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Morgan to challenge incumbent Kobach





Kansas Secretary of State Kris Kobach has been confronted by an election challenger within his own party.

Scott Morgan, a Lawrence database editor, will be on the Aug. 5 Republican primary ballot.

Morgan said he wishes to restore the office's non-partisan agenda and focus on its responsibilities. Kobach has made strict voter laws a crusade in Kansas, and he serves as a lawyer for national clients pursuing similar laws.

"I'm trying to get that across to Republicans out there that we can't turn this into a partisan war office," Morgan said.

Drawing on his experience operating a publishing business for 17 years before he sold it, Morgan wants to update the secretary of state's office. The position is responsible for elections and filings for business and government matters.

"I have a lot of ideas in how we can make that more efficient," he said. "That's not terribly exciting to most people, but it really is what that job is, and (Kobach) has no interest in that."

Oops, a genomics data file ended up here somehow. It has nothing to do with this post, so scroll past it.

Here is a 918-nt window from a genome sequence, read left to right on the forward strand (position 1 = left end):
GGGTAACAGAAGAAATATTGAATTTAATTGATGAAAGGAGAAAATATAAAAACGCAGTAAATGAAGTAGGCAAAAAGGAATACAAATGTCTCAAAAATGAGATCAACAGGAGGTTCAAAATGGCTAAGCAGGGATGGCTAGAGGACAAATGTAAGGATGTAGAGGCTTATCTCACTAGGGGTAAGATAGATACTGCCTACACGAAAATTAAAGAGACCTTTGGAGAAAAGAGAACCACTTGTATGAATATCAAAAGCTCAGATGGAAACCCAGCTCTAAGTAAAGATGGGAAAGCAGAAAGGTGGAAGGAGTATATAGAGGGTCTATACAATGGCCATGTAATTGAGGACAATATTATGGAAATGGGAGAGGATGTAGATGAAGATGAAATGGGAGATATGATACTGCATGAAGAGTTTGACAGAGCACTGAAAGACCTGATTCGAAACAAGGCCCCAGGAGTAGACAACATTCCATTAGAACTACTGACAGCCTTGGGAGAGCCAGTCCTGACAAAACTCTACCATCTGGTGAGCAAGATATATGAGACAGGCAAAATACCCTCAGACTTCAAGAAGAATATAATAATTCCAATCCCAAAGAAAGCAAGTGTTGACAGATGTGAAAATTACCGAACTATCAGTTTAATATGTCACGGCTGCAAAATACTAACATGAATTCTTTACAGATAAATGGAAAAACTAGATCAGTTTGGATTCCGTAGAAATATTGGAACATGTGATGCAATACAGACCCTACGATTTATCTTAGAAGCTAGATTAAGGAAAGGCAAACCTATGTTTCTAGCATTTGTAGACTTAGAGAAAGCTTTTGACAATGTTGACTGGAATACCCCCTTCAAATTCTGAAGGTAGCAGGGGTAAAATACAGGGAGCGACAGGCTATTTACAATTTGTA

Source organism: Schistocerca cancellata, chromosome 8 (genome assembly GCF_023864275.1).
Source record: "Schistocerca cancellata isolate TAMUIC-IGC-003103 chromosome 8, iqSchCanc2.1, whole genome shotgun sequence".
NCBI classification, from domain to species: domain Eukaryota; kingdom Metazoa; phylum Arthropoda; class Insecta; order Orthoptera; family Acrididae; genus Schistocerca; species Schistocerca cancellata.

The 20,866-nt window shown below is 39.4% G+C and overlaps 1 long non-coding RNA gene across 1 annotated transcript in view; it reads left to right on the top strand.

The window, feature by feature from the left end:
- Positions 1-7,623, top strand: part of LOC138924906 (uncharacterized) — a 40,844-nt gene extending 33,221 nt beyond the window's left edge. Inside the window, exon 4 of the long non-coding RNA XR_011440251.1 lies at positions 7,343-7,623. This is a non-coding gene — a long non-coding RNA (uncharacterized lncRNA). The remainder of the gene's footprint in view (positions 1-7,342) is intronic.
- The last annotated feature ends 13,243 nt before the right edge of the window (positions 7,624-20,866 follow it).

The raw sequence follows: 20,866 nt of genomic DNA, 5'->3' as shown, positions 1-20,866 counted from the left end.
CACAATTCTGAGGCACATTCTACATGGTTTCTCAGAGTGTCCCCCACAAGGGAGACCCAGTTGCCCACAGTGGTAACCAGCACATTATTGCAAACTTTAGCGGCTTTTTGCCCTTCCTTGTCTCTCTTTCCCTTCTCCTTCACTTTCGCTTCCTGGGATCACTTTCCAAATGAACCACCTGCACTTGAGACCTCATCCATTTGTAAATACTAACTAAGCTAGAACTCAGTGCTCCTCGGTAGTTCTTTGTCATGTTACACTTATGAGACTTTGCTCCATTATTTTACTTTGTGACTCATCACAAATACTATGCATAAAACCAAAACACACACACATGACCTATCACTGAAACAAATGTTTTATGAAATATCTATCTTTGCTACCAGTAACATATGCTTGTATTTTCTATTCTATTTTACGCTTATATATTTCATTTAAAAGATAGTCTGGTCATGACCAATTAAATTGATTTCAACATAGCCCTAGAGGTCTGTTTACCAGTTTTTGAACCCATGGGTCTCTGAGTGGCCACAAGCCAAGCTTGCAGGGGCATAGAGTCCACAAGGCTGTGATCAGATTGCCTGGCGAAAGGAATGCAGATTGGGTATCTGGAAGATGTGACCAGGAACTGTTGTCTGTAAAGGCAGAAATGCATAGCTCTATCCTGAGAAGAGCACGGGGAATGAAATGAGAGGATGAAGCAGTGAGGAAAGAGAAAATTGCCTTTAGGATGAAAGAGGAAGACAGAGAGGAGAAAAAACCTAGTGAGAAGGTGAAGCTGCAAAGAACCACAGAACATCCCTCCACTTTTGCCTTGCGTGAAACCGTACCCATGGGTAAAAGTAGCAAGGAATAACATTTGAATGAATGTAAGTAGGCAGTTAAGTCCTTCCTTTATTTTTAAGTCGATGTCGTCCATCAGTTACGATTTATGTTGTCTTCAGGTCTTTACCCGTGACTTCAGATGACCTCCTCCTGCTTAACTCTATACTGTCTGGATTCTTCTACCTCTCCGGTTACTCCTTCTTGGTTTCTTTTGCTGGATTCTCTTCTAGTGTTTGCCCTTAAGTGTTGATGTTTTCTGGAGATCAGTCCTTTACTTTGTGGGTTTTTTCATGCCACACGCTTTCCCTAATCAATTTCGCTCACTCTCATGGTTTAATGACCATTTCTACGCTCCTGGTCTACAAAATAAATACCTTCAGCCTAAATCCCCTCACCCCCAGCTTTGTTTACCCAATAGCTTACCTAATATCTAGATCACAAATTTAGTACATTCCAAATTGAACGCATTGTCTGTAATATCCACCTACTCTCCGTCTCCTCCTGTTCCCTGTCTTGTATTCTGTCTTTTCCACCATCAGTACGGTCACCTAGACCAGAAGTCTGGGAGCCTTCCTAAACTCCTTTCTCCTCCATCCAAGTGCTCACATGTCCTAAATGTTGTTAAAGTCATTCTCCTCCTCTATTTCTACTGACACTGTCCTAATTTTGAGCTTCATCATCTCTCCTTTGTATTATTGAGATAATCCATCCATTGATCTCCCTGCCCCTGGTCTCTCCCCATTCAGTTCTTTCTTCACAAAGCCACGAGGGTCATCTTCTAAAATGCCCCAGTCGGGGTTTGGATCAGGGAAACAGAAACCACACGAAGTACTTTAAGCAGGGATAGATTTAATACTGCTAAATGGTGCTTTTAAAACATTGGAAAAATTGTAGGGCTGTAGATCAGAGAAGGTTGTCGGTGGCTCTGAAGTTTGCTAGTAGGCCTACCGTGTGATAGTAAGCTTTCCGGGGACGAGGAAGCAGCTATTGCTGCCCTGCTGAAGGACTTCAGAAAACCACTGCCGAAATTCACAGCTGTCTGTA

Requiring more documents for voter registration has left approximately 19,000 people unable to vote, Morgan said. Kobach has boasted 72 percent of people were able to register.

"I'm trying to get back to where voting is viewed as a right, not a privilege, not something the government gives to you if you're one of the chosen ones," Morgan said.

Kobach's national reputation is "embarrassing" for Kansans, Morgan said. Voter fraud has been identified as an almost non-existent problem, but the secretary of state uses fear tactics to disenfranchise thousands of eligible voters.  

"Kobach seems eager to spread this fear, this loathing, this hate," he said.

Morgan's resume includes serving on Senator Bob Dole's staff AND representing the U.S. Senate on the Federal Election Commission.

Morgan also worked for former Kansas Governor Mike Hayden as chief counsel.

Chapman Rackaway, political science professor at Fort Hays State University, said Morgan will struggle with name recognition.

"Kobach is a massive force in Kansas politics," Rackaway said. "He is a divisive figure who looms large over the Kansas political landscape."

Primaries tend to favor the most "extreme" candidates in a party, Rackaway said.